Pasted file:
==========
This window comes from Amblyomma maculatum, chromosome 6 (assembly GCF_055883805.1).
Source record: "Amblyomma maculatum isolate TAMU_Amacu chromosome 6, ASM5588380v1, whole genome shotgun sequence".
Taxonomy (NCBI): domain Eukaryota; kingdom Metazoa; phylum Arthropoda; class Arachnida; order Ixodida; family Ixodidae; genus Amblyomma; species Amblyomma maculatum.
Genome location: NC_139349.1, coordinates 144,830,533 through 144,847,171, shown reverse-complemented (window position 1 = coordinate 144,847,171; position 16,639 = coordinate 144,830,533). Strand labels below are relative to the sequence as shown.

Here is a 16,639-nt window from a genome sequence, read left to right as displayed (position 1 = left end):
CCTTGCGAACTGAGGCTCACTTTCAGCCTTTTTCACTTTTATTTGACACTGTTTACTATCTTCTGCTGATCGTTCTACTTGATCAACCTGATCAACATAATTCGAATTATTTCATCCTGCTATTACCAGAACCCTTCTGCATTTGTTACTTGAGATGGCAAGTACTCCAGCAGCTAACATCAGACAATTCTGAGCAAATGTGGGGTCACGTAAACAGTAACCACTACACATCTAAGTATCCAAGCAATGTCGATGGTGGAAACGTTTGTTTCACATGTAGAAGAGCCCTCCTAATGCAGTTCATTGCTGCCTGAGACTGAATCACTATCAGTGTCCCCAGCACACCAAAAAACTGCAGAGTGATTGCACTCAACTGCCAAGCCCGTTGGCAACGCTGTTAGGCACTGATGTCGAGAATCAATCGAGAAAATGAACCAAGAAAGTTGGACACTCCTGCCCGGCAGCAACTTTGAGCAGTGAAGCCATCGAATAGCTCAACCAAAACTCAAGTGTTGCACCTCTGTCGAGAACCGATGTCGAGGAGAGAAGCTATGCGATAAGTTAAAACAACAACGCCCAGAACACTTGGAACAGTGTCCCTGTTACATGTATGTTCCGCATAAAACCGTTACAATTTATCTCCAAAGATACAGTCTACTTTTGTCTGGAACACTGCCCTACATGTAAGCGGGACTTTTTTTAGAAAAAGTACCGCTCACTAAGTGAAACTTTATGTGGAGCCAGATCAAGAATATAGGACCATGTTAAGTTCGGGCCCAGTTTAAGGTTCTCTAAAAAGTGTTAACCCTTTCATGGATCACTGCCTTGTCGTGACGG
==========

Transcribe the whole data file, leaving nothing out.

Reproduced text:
This window comes from Amblyomma maculatum, chromosome 6 (assembly GCF_055883805.1).
Source record: "Amblyomma maculatum isolate TAMU_Amacu chromosome 6, ASM5588380v1, whole genome shotgun sequence".
Taxonomy (NCBI): domain Eukaryota; kingdom Metazoa; phylum Arthropoda; class Arachnida; order Ixodida; family Ixodidae; genus Amblyomma; species Amblyomma maculatum.
Genome location: NC_139349.1, coordinates 144,830,533 through 144,847,171, shown reverse-complemented (window position 1 = coordinate 144,847,171; position 16,639 = coordinate 144,830,533). Strand labels below are relative to the sequence as shown.

Here is a 16,639-nt window from a genome sequence, read left to right as displayed (position 1 = left end):
CCTTGCGAACTGAGGCTCACTTTCAGCCTTTTTCACTTTTATTTGACACTGTTTACTATCTTCTGCTGATCGTTCTACTTGATCAACCTGATCAACATAATTCGAATTATTTCATCCTGCTATTACCAGAACCCTTCTGCATTTGTTACTTGAGATGGCAAGTACTCCAGCAGCTAACATCAGACAATTCTGAGCAAATGTGGGGTCACGTAAACAGTAACCACTACACATCTAAGTATCCAAGCAATGTCGATGGTGGAAACGTTTGTTTCACATGTAGAAGAGCCCTCCTAATGCAGTTCATTGCTGCCTGAGACTGAATCACTATCAGTGTCCCCAGCACACCAAAAAACTGCAGAGTGATTGCACTCAACTGCCAAGCCCGTTGGCAACGCTGTTAGGCACTGATGTCGAGAATCAATCGAGAAAATGAACCAAGAAAGTTGGACACTCCTGCCCGGCAGCAACTTTGAGCAGTGAAGCCATCGAATAGCTCAACCAAAACTCAAGTGTTGCACCTCTGTCGAGAACCGATGTCGAGGAGAGAAGCTATGCGATAAGTTAAAACAACAACGCCCAGAACACTTGGAACAGTGTCCCTGTTACATGTATGTTCCGCATAAAACCGTTACAATTTATCTCCAAAGATACAGTCTACTTTTGTCTGGAACACTGCCCTACATGTAAGCGGGACTTTTTTTAGAAAAAGTACCGCTCACTAAGTGAAACTTTATGTGGAGCCAGATCAAGAATATAGGACCATGTTAAGTTCGGGCCCAGTTTAAGGTTCTCTAAAAAGTGTTAACCCTTTCATGGATCACTGCCTTGTCGTGACGG